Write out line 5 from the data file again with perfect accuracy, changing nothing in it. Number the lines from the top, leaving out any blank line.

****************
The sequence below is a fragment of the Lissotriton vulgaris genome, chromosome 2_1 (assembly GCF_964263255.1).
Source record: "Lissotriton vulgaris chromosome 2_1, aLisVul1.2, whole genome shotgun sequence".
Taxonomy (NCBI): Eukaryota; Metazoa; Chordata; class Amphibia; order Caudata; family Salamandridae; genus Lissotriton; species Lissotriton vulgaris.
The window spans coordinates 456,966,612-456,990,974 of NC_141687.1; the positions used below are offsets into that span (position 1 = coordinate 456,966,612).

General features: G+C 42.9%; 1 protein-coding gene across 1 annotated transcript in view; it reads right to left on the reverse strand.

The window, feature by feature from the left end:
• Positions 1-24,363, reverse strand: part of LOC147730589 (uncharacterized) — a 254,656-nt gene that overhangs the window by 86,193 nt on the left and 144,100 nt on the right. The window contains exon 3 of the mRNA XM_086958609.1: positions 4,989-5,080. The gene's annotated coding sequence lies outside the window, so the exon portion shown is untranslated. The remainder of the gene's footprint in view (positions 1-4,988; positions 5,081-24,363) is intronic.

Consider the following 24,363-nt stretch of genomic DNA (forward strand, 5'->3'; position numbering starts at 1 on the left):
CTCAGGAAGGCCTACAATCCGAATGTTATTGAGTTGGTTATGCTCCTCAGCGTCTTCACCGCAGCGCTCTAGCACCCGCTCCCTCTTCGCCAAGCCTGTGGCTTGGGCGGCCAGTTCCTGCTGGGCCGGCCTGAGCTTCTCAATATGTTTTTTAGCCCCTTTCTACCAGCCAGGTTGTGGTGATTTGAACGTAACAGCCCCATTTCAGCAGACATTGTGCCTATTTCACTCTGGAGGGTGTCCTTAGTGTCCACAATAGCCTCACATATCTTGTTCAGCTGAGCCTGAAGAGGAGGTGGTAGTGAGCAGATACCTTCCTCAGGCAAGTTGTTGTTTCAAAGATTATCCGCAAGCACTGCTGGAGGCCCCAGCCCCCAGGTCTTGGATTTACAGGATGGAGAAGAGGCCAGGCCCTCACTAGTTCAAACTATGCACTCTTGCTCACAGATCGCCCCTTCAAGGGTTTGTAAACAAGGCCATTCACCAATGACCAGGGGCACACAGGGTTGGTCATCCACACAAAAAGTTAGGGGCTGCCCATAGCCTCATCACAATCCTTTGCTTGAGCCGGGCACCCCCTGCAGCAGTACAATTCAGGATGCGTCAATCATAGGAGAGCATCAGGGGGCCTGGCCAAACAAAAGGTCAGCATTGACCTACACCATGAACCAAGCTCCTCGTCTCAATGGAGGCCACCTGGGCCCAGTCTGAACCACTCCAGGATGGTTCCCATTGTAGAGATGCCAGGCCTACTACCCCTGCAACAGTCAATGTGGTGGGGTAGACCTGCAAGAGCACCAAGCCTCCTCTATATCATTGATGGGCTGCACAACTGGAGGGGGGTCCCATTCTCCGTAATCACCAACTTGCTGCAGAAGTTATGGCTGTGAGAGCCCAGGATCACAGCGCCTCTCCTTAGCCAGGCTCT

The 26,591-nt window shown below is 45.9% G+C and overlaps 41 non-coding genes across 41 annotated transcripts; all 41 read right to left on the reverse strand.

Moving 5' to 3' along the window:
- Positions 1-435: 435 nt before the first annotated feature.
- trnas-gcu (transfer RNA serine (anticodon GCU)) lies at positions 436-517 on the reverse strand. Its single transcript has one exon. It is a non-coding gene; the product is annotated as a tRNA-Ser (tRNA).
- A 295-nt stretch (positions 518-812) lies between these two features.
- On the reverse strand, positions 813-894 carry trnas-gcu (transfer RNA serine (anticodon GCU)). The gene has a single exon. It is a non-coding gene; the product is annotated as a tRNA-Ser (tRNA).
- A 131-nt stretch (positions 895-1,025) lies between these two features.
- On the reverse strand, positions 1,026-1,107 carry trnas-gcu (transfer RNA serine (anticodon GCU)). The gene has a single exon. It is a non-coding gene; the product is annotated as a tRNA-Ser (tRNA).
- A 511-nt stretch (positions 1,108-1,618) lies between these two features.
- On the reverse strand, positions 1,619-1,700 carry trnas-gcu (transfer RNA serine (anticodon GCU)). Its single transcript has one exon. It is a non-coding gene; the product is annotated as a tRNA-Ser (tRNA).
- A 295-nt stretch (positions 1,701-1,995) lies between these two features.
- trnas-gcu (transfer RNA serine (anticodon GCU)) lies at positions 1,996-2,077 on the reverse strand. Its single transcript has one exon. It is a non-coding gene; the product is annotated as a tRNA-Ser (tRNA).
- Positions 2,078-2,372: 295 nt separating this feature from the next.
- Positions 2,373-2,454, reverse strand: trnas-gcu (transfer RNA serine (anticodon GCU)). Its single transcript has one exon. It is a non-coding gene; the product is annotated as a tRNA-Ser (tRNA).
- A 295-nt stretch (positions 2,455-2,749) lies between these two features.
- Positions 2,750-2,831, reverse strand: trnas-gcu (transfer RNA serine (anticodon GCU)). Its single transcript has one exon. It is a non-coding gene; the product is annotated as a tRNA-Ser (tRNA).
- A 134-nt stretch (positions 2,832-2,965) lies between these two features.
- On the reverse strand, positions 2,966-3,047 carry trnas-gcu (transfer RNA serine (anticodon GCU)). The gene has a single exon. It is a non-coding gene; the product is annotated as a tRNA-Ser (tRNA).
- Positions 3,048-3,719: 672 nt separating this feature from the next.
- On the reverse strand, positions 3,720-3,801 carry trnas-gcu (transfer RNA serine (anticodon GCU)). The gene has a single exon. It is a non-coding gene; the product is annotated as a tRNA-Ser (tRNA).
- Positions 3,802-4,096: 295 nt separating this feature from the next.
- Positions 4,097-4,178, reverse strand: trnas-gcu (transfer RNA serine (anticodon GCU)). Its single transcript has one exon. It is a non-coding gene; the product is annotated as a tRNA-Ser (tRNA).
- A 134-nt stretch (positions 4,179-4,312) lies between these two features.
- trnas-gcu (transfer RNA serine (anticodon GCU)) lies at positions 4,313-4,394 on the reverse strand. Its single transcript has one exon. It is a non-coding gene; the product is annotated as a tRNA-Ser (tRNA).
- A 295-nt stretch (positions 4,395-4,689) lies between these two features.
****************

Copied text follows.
General features: G+C 42.9%; 1 protein-coding gene across 1 annotated transcript in view; it reads right to left on the reverse strand.